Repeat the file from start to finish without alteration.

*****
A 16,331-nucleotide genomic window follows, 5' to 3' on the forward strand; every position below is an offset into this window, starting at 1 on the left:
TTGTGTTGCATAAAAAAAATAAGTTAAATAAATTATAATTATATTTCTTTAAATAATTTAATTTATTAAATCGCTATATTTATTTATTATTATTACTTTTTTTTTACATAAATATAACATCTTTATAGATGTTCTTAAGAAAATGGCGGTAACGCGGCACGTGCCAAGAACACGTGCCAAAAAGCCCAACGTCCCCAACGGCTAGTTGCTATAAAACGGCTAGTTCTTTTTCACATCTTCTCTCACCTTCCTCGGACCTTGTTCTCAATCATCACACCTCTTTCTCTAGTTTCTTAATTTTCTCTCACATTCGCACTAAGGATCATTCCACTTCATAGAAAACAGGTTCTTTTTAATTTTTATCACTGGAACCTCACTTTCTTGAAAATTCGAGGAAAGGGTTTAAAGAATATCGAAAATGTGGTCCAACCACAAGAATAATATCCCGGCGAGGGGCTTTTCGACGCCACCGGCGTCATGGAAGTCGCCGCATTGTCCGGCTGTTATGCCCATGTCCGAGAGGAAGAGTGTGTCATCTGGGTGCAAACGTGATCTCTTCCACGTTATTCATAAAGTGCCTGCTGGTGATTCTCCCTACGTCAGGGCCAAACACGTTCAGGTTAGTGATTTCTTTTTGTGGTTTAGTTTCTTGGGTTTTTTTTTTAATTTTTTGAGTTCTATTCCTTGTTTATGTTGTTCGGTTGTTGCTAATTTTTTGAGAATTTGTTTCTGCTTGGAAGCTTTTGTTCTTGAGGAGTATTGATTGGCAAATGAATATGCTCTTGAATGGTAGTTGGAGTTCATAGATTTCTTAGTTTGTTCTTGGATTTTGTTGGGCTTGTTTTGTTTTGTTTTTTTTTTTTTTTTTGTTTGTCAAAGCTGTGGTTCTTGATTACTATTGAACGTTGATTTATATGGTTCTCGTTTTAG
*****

A 16,331-nucleotide genomic window follows, 5' to 3' on the forward strand; every position below is an offset into this window, starting at 1 on the left:
TTGTGTTGCATAAAAAAAATAAGTTAAATAAATTATAATTATATTTCTTTAAATAATTTAATTTATTAAATCGCTATATTTATTTATTATTATTACTTTTTTTTTACATAAATATAACATCTTTATAGATGTTCTTAAGAAAATGGCGGTAACGCGGCACGTGCCAAGAACACGTGCCAAAAAGCCCAACGTCCCCAACGGCTAGTTGCTATAAAACGGCTAGTTCTTTTTCACATCTTCTCTCACCTTCCTCGGACCTTGTTCTCAATCATCACACCTCTTTCTCTAGTTTCTTAATTTTCTCTCACATTCGCACTAAGGATCATTCCACTTCATAGAAAACAGGTTCTTTTTAATTTTTATCACTGGAACCTCACTTTCTTGAAAATTCGAGGAAAGGGTTTAAAGAATATCGAAAATGTGGTCCAACCACAAGAATAATATCCCGGCGAGGGGCTTTTCGACGCCACCGGCGTCATGGAAGTCGCCGCATTGTCCGGCTGTTATGCCCATGTCCGAGAGGAAGAGTGTGTCATCTGGGTGCAAACGTGATCTCTTCCACGTTATTCATAAAGTGCCTGCTGGTGATTCTCCCTACGTCAGGGCCAAACACGTTCAGGTTAGTGATTTCTTTTTGTGGTTTAGTTTCTTGGGTTTTTTTTTTAATTTTTTGAGTTCTATTCCTTGTTTATGTTGTTCGGTTGTTGCTAATTTTTTGAGAATTTGTTTCTGCTTGGAAGCTTTTGTTCTTGAGGAGTATTGATTGGCAAATGAATATGCTCTTGAATGGTAGTTGGAGTTCATAGATTTCTTAGTTTGTTCTTGGATTTTGTTGGGCTTGTTTTGTTTTGTTTTTTTTTTTTTTTTTGTTTGTCAAAGCTGTGGTTCTTGATTACTATTGAACGTTGATTTATATGGTTCTCGTTTTAG